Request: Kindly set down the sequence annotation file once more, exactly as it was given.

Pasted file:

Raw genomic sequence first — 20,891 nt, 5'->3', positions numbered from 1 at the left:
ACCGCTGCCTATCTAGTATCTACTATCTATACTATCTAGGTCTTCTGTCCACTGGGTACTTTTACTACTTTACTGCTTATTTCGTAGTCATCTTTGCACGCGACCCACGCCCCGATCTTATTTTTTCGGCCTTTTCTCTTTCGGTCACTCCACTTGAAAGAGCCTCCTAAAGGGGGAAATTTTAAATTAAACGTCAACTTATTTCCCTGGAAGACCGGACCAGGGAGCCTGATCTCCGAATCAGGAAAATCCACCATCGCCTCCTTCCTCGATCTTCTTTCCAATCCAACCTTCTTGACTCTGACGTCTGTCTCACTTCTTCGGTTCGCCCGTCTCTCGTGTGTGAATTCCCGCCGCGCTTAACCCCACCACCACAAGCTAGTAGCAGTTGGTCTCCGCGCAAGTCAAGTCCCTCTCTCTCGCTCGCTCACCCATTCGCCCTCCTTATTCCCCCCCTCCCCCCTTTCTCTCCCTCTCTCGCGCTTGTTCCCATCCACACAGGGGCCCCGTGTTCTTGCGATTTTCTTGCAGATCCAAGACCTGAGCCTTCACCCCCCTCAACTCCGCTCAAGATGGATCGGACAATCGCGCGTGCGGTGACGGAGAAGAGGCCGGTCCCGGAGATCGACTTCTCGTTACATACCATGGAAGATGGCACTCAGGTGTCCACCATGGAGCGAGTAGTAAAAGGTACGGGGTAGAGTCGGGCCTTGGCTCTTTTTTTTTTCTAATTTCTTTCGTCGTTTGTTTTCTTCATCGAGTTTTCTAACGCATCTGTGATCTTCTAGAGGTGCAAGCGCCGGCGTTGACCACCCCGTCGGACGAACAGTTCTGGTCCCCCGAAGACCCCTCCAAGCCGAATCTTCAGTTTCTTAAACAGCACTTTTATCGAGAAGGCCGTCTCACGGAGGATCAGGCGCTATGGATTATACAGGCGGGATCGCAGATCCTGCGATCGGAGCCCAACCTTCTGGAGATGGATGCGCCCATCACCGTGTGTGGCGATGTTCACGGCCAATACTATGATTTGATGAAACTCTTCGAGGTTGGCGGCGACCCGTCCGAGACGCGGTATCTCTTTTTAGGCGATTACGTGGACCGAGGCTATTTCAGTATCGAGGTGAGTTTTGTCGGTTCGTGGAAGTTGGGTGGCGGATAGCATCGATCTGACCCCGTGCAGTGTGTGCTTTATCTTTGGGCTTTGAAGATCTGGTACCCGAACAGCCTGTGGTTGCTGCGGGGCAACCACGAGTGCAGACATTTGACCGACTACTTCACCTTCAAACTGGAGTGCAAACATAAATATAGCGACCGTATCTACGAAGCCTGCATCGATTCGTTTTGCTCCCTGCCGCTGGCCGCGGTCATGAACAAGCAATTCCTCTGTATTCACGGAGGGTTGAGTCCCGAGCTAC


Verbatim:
Raw genomic sequence first — 20,891 nt, 5'->3', positions numbered from 1 at the left:
ACCGCTGCCTATCTAGTATCTACTATCTATACTATCTAGGTCTTCTGTCCACTGGGTACTTTTACTACTTTACTGCTTATTTCGTAGTCATCTTTGCACGCGACCCACGCCCCGATCTTATTTTTTCGGCCTTTTCTCTTTCGGTCACTCCACTTGAAAGAGCCTCCTAAAGGGGGAAATTTTAAATTAAACGTCAACTTATTTCCCTGGAAGACCGGACCAGGGAGCCTGATCTCCGAATCAGGAAAATCCACCATCGCCTCCTTCCTCGATCTTCTTTCCAATCCAACCTTCTTGACTCTGACGTCTGTCTCACTTCTTCGGTTCGCCCGTCTCTCGTGTGTGAATTCCCGCCGCGCTTAACCCCACCACCACAAGCTAGTAGCAGTTGGTCTCCGCGCAAGTCAAGTCCCTCTCTCTCGCTCGCTCACCCATTCGCCCTCCTTATTCCCCCCCTCCCCCCTTTCTCTCCCTCTCTCGCGCTTGTTCCCATCCACACAGGGGCCCCGTGTTCTTGCGATTTTCTTGCAGATCCAAGACCTGAGCCTTCACCCCCCTCAACTCCGCTCAAGATGGATCGGACAATCGCGCGTGCGGTGACGGAGAAGAGGCCGGTCCCGGAGATCGACTTCTCGTTACATACCATGGAAGATGGCACTCAGGTGTCCACCATGGAGCGAGTAGTAAAAGGTACGGGGTAGAGTCGGGCCTTGGCTCTTTTTTTTTTCTAATTTCTTTCGTCGTTTGTTTTCTTCATCGAGTTTTCTAACGCATCTGTGATCTTCTAGAGGTGCAAGCGCCGGCGTTGACCACCCCGTCGGACGAACAGTTCTGGTCCCCCGAAGACCCCTCCAAGCCGAATCTTCAGTTTCTTAAACAGCACTTTTATCGAGAAGGCCGTCTCACGGAGGATCAGGCGCTATGGATTATACAGGCGGGATCGCAGATCCTGCGATCGGAGCCCAACCTTCTGGAGATGGATGCGCCCATCACCGTGTGTGGCGATGTTCACGGCCAATACTATGATTTGATGAAACTCTTCGAGGTTGGCGGCGACCCGTCCGAGACGCGGTATCTCTTTTTAGGCGATTACGTGGACCGAGGCTATTTCAGTATCGAGGTGAGTTTTGTCGGTTCGTGGAAGTTGGGTGGCGGATAGCATCGATCTGACCCCGTGCAGTGTGTGCTTTATCTTTGGGCTTTGAAGATCTGGTACCCGAACAGCCTGTGGTTGCTGCGGGGCAACCACGAGTGCAGACATTTGACCGACTACTTCACCTTCAAACTGGAGTGCAAACATAAATATAGCGACCGTATCTACGAAGCCTGCATCGATTCGTTTTGCTCCCTGCCGCTGGCCGCGGTCATGAACAAGCAATTCCTCTGTATTCACGGAGGGTTGAGTCCCGAGCTAC